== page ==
After seeing the trailers for the most recent series of American Crime Story, which centres on the Monica Lewinsky, and I couldn’t help but think about the impact that the scandal had on the world, both in terms of politics and popular culture.
Monica Lewinsky has become a byword for risky sex in the music scene, but in literature she is the perfect example of a young woman who finds herself faced with sexual harassment and contempt in a political arena.
The scandal has been covered extensively in books, both fiction and non-fiction. When I was at University, I read a fair few books about the scandal, and about other political disasters that have helped to shape the world that we live in today.
Real-life political scandals are a fascinating way to learn more about a society and the values that it holds dear, as well as the ways that it holds its politicians accountable for their transgressions.
If you’re eager to check out some intriguing non-fiction books about political scandals, some of which you may have heard of and want to know more about, and some that you might never had heard about before, then here’s a list of five awesome texts to start you off.
I’ve tried to choose books from political arenas and authors from around the world, so there’s something for everyone, wherever you’re from and whatever aspect of politics you’re interested in learning more about. This list is just a brief intro: hopefully it’ll wet your appetite and get you wanting more books about real-life political scandals.
5. Putin’s Kleptocracy: Who Owns Russia?: Vladimir Putin is one of the world’s worst living dictators who has caused incredible hurt to minorities and wealthy oligarchs alike. While his rule over Russia is not one specific scandal, but rather one long-running grift, this book is still about the evil that this disgusting man has committed and the lasting legacy that he will leave on Russia, the USA and the rest of the world. Russian Scholar and Writer Karen Dawisha uses a variety of different sources, including insiders from Putin’s regime, Stasi archives, newspapers, journalists and more to put together a comprehensive overview of the impact that Putin’s regime has had. The book was published in 2014, so it is slightly dated, but it’s still a very well-researched insight into how Putin’s Russia has affected the global stage and had an impact on the lives of individual citizens as well.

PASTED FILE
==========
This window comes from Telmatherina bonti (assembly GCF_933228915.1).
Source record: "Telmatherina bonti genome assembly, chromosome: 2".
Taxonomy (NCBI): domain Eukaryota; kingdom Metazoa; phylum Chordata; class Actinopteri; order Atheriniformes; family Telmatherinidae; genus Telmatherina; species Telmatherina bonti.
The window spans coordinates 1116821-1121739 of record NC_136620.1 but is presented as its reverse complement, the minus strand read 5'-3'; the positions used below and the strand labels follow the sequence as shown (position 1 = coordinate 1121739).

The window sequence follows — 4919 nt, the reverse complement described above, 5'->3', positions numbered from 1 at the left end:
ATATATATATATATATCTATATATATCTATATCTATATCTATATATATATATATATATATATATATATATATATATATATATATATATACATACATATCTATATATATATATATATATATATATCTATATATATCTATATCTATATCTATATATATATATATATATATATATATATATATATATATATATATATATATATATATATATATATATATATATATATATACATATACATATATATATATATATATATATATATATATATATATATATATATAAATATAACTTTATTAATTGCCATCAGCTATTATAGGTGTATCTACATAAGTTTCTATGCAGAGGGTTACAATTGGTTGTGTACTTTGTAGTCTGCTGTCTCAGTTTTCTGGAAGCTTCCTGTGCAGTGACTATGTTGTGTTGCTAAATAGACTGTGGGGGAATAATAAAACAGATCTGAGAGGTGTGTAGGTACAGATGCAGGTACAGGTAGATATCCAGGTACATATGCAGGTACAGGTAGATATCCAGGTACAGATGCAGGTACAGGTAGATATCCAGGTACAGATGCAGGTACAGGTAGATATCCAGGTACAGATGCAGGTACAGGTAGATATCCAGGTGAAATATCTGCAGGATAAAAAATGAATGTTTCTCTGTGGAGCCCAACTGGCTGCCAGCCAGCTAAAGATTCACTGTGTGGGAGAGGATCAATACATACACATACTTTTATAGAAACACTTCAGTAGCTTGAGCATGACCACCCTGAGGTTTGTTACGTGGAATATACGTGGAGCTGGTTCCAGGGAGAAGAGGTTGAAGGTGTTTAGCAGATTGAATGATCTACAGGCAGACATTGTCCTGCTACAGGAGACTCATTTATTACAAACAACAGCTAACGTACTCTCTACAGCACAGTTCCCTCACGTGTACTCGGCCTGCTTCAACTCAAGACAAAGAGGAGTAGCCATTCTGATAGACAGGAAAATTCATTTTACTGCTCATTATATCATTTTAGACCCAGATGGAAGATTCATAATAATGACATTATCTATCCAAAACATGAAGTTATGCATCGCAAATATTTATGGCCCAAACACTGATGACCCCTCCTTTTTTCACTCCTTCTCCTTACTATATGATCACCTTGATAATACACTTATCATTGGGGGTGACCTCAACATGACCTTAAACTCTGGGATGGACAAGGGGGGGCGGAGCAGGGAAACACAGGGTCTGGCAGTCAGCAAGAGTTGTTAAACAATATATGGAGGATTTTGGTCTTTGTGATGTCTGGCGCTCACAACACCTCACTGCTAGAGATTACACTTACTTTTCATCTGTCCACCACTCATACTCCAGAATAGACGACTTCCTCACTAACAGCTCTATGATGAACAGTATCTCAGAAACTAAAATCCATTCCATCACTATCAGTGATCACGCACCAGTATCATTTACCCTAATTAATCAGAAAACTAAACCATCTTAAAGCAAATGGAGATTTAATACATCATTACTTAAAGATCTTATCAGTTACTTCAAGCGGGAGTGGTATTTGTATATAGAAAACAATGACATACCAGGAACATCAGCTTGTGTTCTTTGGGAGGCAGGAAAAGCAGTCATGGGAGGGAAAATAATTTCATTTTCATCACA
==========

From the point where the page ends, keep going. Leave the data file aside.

4. A Vast Conspiracy: The Real Story of the Sex Scandal That Nearly Brought Down a President: The book that inspired the latest series of American Crime Story is definitely worth a read if you want to learn more about how Bill Clinton’s affair with a young member of the White House staff destroyed his political power and ruined the trust that the American people once had in their leader. Initially published in 1999, not long after the impeachment trial that bought the scandal to light, Jeffrey Toobin’s book is a full overview of the allegations made by Paula Jones and his affair with Monica Lewinsky. The book has since been updated and expanded to include more information on how the scandal evolved and developed over time. Toobin offers a complete timeline of the allegations and how they led to Clinton’s impeachment and the legal ramifications of his actions, both those that can be proved and those that were alleged. It’s an intriguing read that will give you a complete account of the scandal that you can’t really find elsewhere.
3. No Expense Spared: The UK’s MP expenses scandal almost tore Gordon Brown’s cabinet apart with its wild allegations of immense greed during a time of economic austerity for the rest of the country. Robert Winnett and Gordon Rayner were the Telegraph journalists who led a team of reporters who studied the expense reports and eventually broke the story, so their book is a first-hand account of how they came to realise the true scope of the information they had and how the story changed the way that the British public views its politicians. The book covers everything from the funnier side of the expenses reports, such as the costly duck house and moat cleaning through to the tales of house flipping, downright lies and fraud, all in an engaging and understandable way. The writers break down the scandal and explain the impact it had on the UK’s political world and what has changed since the scandal broke.
2. No Friend But the Mountains: Writing from Manus Prison: This incredible autobiography by Behrouz Boochani is brilliant and poetic even before you learn the true cost to the writer that the book came at. It was written on a phone as WhatsApp messages and was smuggled out of the prison to be translated and then published. Following on from the recent American withdrawal of troops from Afghanistan and a rise in prejudice against refugees of that country and many others, this book about the writer’s desperate journey to Christmas Island and subsequent imprisonment in a facility run by the Australian government on Manus Island is a timely reminder that displaced people are not the enemy. It is a deeply human and heartbreaking tale that is all the more vivid and scary because it’s entirely true.
1. The Man Who Sold America: Joy-Ann Reid’s incredible book is a timely reminder of how the Trump administration worked to profit from the presidency and privatise as much as possible before his defeat in the 2020 election. The book, written before the election and updated later, gives an in-depth insight into America’s national accounts and how Trump and his cronies plundered them. It also explores how the former president made it clear that America was for sale and the ways in which he desperately tried to buy foreign favour before he was ousted. If you’re interested in a very recent political scandal and how it could impact the future of what was once the greatest nation in the world then this could be the book for you.